He also stated he came in possession of minutes from April 1 and nothing was stated about his sign in any of the business. "The minutes proved to be a sign to me that the City Manager had lied to me about being pressured by the City Commission to remove my sign," said Lawton. "Although it is hearsay, several of my customers and several city employees on outside crews have directly told me that the initial complaint came from David Floyd. Now, why? I don't know."

Lawton asked the Commission who wanted his sign removed. Lastly, he asked the Commission to vote to reinstall his sign that was removed by direction of the City Manager and have David Floyd reinstall the sign. "This is Madison. This is a small town. When I put that sign up in May, sometime at the beginning of May, business in that event center tripled almost overnight. That is just how important us being able to put signs up and market this business is to us in this downtown area," said Lawton.

As for Anderson's side of the story, Anderson informed the Commission that Lawton came into her office near the end of April. As Lawton stated, Anderson said she did inform Lawton that the sign could be up as long as he was continually working to take the sign down and work through the process. "At no time did Mr. Lawton say anything about Tim Bennett approving that sign," said Anderson.

Anderson continued to state that throughout the month of May, she reiterated that some sort of action needed to be taken by the end of May. Certified letters and emails were sent to Lawton, notifying him toward the beginning of May and the end of May. Anderson stated that she was unaware of any discussion about paying a permit.

According to Anderson, she continued to state that on June 1, Lawton said "Well, what if Mr. Bennett gave me permission to put the sign-up?" She asked if Bennett did approve the sign and Lawton's response was, "Well, can you prove that he didn't?"

As far as the other buildings that Lawton said were in violation, Anderson informed the Commission that the wall at Rancho Grande was grandfathered in and the antique store was closed down as the tenants were not in the building anymore. The plants belonging to the store were taken away. "We had gone over a month, the sign was still there. I had not heard, as I said, anything about Tim Bennett until June 1," said Anderson. "It was put to me that I couldn't prove or disprove, and he's correct. But if Mr. Bennett approved it, how many months went by before anything was erected over there?"

"That is so far from the truth," said Lawton. "That is a lie." Lawton stated that he owns Boost Mobile at the corner of Pinckney St. and Horry St. and when he decided to put an LED sign up, he was denied three times by Bennett before approval. "There was never anything put in writing, there was never any fee that I paid, there was only his word," said Lawton. He stated he was unaware he could have applied for a permit as he was new to town. When Lawton began the event center, he did the same thing, asking Bennett to put up a sign.

Lawton informed the Commission that Anderson stated that she was the new City Manager now and there was nothing she could do about what Bennett did when he was in office. "She said she couldn't prove that," said Lawton, stating that Anderson informed him there was nothing in writing. "So you've got a liar for a City Manager and I'm here to tell you that."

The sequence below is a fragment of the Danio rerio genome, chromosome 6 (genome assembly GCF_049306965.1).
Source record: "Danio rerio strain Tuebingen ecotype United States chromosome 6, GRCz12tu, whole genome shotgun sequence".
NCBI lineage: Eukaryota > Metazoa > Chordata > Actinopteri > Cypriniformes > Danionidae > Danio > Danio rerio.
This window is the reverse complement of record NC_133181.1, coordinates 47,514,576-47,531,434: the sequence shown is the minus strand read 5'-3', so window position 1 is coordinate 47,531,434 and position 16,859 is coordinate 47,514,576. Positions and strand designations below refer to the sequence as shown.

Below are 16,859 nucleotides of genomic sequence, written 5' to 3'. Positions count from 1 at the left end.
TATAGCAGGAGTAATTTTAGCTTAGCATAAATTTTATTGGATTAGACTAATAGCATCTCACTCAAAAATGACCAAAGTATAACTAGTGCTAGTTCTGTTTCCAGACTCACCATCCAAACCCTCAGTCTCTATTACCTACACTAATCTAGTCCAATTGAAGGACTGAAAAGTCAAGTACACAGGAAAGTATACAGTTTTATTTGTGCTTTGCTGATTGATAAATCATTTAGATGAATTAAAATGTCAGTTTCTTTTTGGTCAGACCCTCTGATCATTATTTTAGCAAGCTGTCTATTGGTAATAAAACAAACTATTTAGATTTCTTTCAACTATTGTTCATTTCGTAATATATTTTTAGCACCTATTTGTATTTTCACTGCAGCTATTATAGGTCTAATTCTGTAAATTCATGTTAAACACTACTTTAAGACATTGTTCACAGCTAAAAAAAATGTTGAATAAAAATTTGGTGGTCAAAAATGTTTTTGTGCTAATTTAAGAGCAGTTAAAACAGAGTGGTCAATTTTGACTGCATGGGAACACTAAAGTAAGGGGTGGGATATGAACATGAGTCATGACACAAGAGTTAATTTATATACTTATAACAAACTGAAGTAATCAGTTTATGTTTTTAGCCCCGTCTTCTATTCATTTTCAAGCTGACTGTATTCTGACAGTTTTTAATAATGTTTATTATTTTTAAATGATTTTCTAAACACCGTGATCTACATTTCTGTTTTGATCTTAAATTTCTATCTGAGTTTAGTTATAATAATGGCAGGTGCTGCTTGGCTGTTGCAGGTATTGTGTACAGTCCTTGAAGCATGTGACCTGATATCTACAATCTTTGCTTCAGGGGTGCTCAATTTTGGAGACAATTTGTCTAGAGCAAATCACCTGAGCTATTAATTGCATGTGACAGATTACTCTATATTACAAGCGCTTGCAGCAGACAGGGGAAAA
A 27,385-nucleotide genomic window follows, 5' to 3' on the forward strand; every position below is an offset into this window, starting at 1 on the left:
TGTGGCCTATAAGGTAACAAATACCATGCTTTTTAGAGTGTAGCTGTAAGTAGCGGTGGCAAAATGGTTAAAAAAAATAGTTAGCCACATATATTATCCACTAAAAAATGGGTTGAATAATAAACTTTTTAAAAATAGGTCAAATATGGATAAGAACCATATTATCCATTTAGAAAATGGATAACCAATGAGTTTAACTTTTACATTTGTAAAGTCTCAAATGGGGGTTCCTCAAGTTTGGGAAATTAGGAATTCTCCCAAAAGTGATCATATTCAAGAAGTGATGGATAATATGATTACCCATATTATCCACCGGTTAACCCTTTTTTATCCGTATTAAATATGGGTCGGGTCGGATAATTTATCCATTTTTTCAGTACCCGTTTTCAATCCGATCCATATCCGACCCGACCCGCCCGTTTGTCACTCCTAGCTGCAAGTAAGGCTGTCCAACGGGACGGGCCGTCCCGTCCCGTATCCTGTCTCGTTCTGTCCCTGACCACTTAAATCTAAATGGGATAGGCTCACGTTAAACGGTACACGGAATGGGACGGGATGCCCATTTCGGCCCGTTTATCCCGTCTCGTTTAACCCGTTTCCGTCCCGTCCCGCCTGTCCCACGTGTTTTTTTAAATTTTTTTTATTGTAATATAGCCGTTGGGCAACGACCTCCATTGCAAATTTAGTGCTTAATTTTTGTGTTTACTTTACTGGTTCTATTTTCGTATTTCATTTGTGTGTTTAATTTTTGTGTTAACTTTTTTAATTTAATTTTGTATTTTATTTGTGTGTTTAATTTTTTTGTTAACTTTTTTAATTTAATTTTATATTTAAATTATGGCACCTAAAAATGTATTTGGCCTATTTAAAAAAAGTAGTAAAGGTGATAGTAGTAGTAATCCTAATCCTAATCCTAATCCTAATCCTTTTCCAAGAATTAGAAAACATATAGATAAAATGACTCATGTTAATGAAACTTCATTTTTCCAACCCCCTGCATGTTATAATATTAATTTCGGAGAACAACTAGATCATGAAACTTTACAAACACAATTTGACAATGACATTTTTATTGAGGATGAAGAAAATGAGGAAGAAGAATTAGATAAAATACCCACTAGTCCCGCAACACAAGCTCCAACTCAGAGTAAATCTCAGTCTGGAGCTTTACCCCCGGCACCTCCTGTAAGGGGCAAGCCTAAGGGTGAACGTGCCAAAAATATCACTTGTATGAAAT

At this time, Anderson's husband, Jim Anderson, got up from his seat in the audience. "You're a son of a b**** and a liar," said Anderson. He was caught by Madison Police Chief Reggie Alexander and was escorted out of the boardroom.

Mayor Thompson stated that it was time to figure out a resolution. "I objected to [the wall Rancho Grande] and knew it was going to come back and get us in the end," said Thompson. She stated that Bennett made that decision. He did not bring it to the Commission. Townsend stated she was also against the wall. "We need to find out what we need to do and move forward." Lawton stated he would like for his sign to be placed where it was.

"We're losing businesses every day in Madison. We need all the employment, all the revenue, and all the income that we can get, and if a sign will help bring business to that business, I see nothing wrong with it if it's neat, decent, and in order," said Cooks. "This could've been handled a little bit better, and that's my recommendation."

Catron stated that a business comes to an area because they think they can make money. "Signs are helpful, advertising is helpful," said Catron. "We've had a new City Manager for several months now and I know it takes time to get around to things. It also takes time to walk down and find out what is needed to be done to put a sign-up." Thompson recommended that a policy needed to be put in place to maintain consistency on signs throughout the City of Madison.

Reeves informed Lawton of a city ordinance that requires a permit. Reeves suggested that the Commission could waive the permit fee. However, Reeves stated there is no guarantee Lawton can get approved for the permit. The ultimate decision would be in the hands of the Commission. "I really didn't know there was a permit process because I always went directly to Mr. Bennett," said Lawton. "If that's what the code requires, that's not a big deal. I can do that. I would like my sign to go back up, that's what I'm asking the Commission to make a decision on."